A Big Bet On Small Business

Michigan State University FCU invests in entrepreneurs to retain young membership and jump-start community businesses.

 
 
msu

When Michigan State University Federal Credit Union ($2.3B, East Lansing, MI) began offering business loans five years ago, it made a conscious decision to grow the department in balance with the financial means and expertise available.

Business loans are complicated and need oversight on a regular basis,” says April Clobes, the credit union’s executive vice president and chief operating officer.

As expertise in business lending grew, so did new opportunities within the portfolio. Today, the credit union holds roughly $60 million in MBL balances, consisting of 81% commercial real estate, 6% line of credit, 2% visa credit cards, 2% commercial vehicles, and 7% other loans.

In the first six months of 2012, MSU FCU originated roughly 3.5 times as many MBL loans as it did over the same period the year before while maintaining a delinquency rate of just 0.23%, according to Callahan & Associates’ Peer-To-Peer software.

To complement existing strengths, the institution also focuses on entrepreneur and startup lending, which is an underserved area of member business lending that has an immediate impact on the community at large. The credit union unveiled a competition in August in which credit union experts judge applicants' business plans. The credit union is accepting startUp Challenge entrants into October but will not announce the $25,000 grand prize winner until this winter, after several rounds of elimination.

Those who are not selected will still receive feedback and referrals to Lansing Economic Area Partnership (LEAP), The Small Business Association, Michigan Economic Development Corp (MEDC), and other resources that can help them address their business shortfalls.

MSU FCU has also earmarked $250,000 in funds for qualified loan applicants, including businesses it might eliminate from the startUp competition. The credit union will provide up to $15,000 for each loan at a maximum term of five years. As investing in entrepreneurship is not without its risks — according to Harvard Business School the failure for startups is 30-40% — MSU FCU prices its loans at 7% to acknowledge the extra risk yet offer a more favorable rate than a personal line of credit.

“We established the fund knowing that startups can have challenges other businesses do not,” Clobes says. In each case, the institution must determine loan decisions based on the type of business, the business plan, and the principal owner’s history and credit worthiness.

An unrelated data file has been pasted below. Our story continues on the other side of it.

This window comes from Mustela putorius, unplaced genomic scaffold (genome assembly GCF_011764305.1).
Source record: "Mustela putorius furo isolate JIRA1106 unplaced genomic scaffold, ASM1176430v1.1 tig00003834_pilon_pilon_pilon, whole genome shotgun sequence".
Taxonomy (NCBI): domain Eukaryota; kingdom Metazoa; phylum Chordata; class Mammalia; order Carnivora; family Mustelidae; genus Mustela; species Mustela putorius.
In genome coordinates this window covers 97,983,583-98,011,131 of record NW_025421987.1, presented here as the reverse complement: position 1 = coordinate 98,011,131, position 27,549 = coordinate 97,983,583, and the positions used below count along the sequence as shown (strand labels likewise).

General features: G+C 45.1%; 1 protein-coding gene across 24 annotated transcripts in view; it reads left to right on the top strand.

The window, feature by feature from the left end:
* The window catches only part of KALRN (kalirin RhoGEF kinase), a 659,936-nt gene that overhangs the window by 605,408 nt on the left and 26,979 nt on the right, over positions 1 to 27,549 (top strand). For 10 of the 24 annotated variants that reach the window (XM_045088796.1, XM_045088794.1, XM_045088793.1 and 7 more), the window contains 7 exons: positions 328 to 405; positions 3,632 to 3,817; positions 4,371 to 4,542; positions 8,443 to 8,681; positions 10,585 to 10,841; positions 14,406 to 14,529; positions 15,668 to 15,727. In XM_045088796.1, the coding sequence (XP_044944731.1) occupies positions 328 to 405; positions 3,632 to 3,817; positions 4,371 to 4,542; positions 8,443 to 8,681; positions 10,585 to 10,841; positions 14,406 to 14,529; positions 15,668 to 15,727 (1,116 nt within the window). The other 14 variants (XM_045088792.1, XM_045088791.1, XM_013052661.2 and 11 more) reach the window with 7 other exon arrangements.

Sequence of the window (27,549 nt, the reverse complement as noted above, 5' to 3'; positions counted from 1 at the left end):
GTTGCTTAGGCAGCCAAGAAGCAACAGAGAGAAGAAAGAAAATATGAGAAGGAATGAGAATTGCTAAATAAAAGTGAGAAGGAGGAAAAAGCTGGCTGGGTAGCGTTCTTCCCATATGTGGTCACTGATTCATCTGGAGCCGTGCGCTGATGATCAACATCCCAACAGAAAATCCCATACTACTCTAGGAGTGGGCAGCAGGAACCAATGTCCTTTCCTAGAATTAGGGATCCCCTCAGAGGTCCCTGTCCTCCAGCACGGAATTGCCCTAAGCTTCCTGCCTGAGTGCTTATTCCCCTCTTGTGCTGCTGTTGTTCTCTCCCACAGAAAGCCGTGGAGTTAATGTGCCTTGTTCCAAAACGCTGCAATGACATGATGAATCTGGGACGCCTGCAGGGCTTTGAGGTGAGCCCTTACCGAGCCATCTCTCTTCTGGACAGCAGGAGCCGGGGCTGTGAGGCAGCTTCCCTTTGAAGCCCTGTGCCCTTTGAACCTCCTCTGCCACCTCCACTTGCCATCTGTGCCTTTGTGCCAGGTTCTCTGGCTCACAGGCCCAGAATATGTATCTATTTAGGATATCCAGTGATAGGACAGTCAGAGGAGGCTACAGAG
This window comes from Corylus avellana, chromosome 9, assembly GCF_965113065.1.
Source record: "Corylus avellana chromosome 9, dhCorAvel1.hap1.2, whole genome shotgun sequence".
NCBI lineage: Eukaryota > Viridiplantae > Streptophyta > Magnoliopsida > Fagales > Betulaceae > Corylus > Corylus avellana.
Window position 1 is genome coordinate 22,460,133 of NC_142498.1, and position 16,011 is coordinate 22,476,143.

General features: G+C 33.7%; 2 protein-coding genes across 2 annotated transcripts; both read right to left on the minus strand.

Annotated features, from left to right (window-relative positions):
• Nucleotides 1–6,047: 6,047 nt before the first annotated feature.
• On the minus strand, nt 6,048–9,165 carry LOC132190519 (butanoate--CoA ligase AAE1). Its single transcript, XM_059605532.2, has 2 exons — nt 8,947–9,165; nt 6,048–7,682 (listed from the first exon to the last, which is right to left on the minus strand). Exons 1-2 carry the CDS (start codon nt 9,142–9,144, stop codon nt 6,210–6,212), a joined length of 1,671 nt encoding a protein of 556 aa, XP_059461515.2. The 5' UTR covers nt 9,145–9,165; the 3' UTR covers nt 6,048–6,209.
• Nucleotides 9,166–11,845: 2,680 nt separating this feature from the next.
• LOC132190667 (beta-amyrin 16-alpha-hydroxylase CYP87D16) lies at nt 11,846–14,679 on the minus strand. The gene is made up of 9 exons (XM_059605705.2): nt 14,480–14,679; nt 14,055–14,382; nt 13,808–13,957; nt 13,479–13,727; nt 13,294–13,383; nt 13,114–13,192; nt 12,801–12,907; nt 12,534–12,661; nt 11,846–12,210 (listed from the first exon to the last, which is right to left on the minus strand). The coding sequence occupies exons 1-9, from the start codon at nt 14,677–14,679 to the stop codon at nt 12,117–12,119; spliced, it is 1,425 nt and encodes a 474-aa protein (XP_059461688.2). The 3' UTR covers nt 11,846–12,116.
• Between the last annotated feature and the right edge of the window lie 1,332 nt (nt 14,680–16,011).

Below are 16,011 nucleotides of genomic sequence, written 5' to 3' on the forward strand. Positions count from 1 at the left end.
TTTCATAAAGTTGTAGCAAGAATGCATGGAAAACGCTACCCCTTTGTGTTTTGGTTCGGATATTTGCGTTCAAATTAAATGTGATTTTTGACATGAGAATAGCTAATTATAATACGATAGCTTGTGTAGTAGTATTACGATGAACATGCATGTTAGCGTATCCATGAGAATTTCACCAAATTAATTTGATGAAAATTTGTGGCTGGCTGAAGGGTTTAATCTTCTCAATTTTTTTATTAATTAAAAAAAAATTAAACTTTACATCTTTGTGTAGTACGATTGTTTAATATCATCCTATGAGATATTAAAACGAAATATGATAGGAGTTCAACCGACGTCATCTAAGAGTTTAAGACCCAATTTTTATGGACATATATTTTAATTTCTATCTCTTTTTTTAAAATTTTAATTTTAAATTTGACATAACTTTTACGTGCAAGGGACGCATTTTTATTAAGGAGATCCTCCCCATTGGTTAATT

Despite the hands-on due diligence required, MSU FCU see several advantages in offering loans to local entrepreneurs. First, these loans complement the credit union’s long-standing goal of attracting, serving, and retaining young membership, including MSU graduates.

“Retaining young people and talent will help create a stronger community for the arts, culture, business, and entertainment,” Clobes says. “Our research also indicates that Gen Y is the most entrepreneurial generation of all time, but that trend is being fueled by a lack of available jobs.”

Unemployment rates for the Lansing region remain stubbornly high at 10.4%, according to the U.S.  Bureau of Labor Statistics. 

The credit union also offers loans to local entrepreneurs because it is more efficient for MSU FCU to meet business needs directly rather than piecemealing funds among multiple small business events, competitions, and organizations.

“We were being approached by many programs to fund their challenges and of course we couldn’t fund them all,” Clobes says. “Now all our partners may refer these entrants to our contest.”

MSU FCU is one of more than 30 credit unions in the state who have partnered with the Michigan Economic Development Corporation and the Michigan Small Business and Technology Development Center to offer more than $43 million in loan assistance to small businesses statewide, erasing some the damage caused by fluctuating auto markets during the downturn.

Activities in this hard-hit state mirror the growing wave of interest in small business among the credit union industry nationally. This summer, NCUA extended the option to become a low income designated credit union — and thus become exempt from the 12.25% business lending cap — to more than 1,000 institutions in an effort to boost loan activity.

“MSU FCU did receive the low income designation," Clobes says. "But it will be some time before our portfolio reaches more than 12.25%.”.

 

 

 

Oct. 1, 2012


Comments

 
 
 

No comments have been posted yet. Be the first one.